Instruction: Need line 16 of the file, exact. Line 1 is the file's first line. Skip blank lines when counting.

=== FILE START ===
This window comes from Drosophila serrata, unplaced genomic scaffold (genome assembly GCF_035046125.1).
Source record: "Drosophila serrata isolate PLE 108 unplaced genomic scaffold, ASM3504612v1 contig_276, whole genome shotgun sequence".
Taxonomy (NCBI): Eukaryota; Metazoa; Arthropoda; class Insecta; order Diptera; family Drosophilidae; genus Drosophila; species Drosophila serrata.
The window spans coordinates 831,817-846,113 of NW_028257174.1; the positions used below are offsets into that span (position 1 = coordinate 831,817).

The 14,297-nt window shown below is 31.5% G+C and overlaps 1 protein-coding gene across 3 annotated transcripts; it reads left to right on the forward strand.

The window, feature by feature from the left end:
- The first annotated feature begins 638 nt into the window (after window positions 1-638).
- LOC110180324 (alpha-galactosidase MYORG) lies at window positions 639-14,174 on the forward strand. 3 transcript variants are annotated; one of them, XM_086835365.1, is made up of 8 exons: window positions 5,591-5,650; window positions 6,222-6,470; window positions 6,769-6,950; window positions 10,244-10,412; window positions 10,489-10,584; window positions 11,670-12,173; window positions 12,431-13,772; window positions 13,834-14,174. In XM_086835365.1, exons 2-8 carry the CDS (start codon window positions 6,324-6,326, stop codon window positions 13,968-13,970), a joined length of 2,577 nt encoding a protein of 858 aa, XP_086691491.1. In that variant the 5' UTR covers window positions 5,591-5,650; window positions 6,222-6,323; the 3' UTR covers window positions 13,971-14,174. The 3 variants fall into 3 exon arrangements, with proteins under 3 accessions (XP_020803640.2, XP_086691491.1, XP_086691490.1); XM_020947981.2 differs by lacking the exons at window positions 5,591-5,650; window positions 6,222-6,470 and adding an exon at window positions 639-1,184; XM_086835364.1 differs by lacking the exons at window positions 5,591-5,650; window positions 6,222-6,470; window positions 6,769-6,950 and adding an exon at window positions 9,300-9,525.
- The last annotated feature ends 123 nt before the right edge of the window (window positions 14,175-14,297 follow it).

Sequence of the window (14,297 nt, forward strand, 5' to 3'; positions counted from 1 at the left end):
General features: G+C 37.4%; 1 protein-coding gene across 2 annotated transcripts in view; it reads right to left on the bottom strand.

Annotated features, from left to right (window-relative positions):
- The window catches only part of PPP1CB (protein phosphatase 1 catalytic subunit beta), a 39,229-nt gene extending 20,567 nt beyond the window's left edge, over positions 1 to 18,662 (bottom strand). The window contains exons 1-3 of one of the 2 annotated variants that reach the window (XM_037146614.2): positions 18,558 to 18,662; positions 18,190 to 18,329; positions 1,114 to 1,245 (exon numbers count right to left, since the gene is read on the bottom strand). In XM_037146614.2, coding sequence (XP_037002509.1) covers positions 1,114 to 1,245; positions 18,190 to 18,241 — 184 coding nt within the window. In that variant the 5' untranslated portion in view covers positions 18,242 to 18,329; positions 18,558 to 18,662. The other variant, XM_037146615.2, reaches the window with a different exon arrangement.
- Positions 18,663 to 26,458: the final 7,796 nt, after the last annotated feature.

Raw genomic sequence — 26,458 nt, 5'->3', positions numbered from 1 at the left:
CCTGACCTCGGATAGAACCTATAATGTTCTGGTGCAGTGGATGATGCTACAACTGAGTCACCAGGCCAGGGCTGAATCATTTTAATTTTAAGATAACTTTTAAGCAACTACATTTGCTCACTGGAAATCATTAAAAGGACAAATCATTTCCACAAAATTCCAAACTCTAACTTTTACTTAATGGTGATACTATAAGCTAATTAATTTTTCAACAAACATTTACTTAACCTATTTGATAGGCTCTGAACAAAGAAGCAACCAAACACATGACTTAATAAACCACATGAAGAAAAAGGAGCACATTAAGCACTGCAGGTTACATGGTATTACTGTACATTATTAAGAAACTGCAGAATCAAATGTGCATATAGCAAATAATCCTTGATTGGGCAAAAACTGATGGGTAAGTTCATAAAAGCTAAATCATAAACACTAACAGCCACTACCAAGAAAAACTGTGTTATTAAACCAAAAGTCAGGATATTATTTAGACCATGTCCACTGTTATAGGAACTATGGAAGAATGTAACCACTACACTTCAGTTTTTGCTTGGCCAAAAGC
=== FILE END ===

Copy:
CCTGACCTCGGATAGAACCTATAATGTTCTGGTGCAGTGGATGATGCTACAACTGAGTCACCAGGCCAGGGCTGAATCATTTTAATTTTAAGATAACTTTTAAGCAACTACATTTGCTCACTGGAAATCATTAAAAGGACAAATCATTTCCACAAAATTCCAAACTCTAACTTTTACTTAATGGTGATACTATAAGCTAATTAATTTTTCAACAAACATTTACTTAACCTATTTGATAGGCTCTGAACAAAGAAGCAACCAAACACATGACTTAATAAACCACATGAAGAAAAAGGAGCACATTAAGCACTGCAGGTTACATGGTATTACTGTACATTATTAAGAAACTGCAGAATCAAATGTGCATATAGCAAATAATCCTTGATTGGGCAAAAACTGATGGGTAAGTTCATAAAAGCTAAATCATAAACACTAACAGCCACTACCAAGAAAAACTGTGTTATTAAACCAAAAGTCAGGATATTATTTAGACCATGTCCACTGTTATAGGAACTATGGAAGAATGTAACCACTACACTTCAGTTTTTGCTTGGCCAAAAGC